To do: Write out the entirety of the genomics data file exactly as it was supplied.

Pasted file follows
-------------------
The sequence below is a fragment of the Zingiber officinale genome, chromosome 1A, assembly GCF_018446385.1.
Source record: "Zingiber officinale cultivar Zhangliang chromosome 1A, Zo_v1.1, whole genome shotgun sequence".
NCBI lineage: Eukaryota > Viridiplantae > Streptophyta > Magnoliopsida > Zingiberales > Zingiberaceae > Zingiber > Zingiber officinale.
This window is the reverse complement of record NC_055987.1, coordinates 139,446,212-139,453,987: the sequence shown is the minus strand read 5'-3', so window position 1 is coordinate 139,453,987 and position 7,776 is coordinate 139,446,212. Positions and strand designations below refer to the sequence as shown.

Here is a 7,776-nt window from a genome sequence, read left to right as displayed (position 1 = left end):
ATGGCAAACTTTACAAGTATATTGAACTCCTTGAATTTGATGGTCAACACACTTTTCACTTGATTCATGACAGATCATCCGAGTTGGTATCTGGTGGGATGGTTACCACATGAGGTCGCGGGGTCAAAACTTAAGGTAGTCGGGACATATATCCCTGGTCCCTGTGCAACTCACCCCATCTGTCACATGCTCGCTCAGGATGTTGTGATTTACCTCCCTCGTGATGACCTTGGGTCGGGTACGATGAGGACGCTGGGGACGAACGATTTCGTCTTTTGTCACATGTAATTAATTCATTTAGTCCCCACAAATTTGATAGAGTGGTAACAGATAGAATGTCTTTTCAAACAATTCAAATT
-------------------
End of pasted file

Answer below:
The sequence below is a fragment of the Zingiber officinale genome, chromosome 1A, assembly GCF_018446385.1.
Source record: "Zingiber officinale cultivar Zhangliang chromosome 1A, Zo_v1.1, whole genome shotgun sequence".
NCBI lineage: Eukaryota > Viridiplantae > Streptophyta > Magnoliopsida > Zingiberales > Zingiberaceae > Zingiber > Zingiber officinale.
This window is the reverse complement of record NC_055987.1, coordinates 139,446,212-139,453,987: the sequence shown is the minus strand read 5'-3', so window position 1 is coordinate 139,453,987 and position 7,776 is coordinate 139,446,212. Positions and strand designations below refer to the sequence as shown.

Here is a 7,776-nt window from a genome sequence, read left to right as displayed (position 1 = left end):
ATGGCAAACTTTACAAGTATATTGAACTCCTTGAATTTGATGGTCAACACACTTTTCACTTGATTCATGACAGATCATCCGAGTTGGTATCTGGTGGGATGGTTACCACATGAGGTCGCGGGGTCAAAACTTAAGGTAGTCGGGACATATATCCCTGGTCCCTGTGCAACTCACCCCATCTGTCACATGCTCGCTCAGGATGTTGTGATTTACCTCCCTCGTGATGACCTTGGGTCGGGTACGATGAGGACGCTGGGGACGAACGATTTCGTCTTTTGTCACATGTAATTAATTCATTTAGTCCCCACAAATTTGATAGAGTGGTAACAGATAGAATGTCTTTTCAAACAATTCAAATT